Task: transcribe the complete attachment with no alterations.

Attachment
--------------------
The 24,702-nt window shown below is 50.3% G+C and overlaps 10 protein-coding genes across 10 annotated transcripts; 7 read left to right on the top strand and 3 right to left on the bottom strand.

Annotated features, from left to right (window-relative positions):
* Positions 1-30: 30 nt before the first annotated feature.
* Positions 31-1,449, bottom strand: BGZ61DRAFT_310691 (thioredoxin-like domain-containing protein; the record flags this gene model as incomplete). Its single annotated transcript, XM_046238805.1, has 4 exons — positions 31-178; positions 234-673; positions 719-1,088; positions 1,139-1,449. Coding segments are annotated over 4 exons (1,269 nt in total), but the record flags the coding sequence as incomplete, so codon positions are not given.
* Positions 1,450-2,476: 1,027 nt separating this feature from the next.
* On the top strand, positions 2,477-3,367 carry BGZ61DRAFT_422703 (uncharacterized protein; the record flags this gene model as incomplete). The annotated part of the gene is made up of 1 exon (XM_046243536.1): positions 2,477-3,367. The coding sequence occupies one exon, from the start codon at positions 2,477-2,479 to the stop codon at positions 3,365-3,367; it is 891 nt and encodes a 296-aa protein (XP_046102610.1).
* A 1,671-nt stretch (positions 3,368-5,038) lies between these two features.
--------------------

The 24,702-nt window shown below is 50.3% G+C and overlaps 10 protein-coding genes across 10 annotated transcripts; 7 read left to right on the top strand and 3 right to left on the bottom strand.

Annotated features, from left to right (window-relative positions):
* Positions 1-30: 30 nt before the first annotated feature.
* Positions 31-1,449, bottom strand: BGZ61DRAFT_310691 (thioredoxin-like domain-containing protein; the record flags this gene model as incomplete). Its single annotated transcript, XM_046238805.1, has 4 exons — positions 31-178; positions 234-673; positions 719-1,088; positions 1,139-1,449. Coding segments are annotated over 4 exons (1,269 nt in total), but the record flags the coding sequence as incomplete, so codon positions are not given.
* Positions 1,450-2,476: 1,027 nt separating this feature from the next.
* On the top strand, positions 2,477-3,367 carry BGZ61DRAFT_422703 (uncharacterized protein; the record flags this gene model as incomplete). The annotated part of the gene is made up of 1 exon (XM_046243536.1): positions 2,477-3,367. The coding sequence occupies one exon, from the start codon at positions 2,477-2,479 to the stop codon at positions 3,365-3,367; it is 891 nt and encodes a 296-aa protein (XP_046102610.1).
* A 1,671-nt stretch (positions 3,368-5,038) lies between these two features.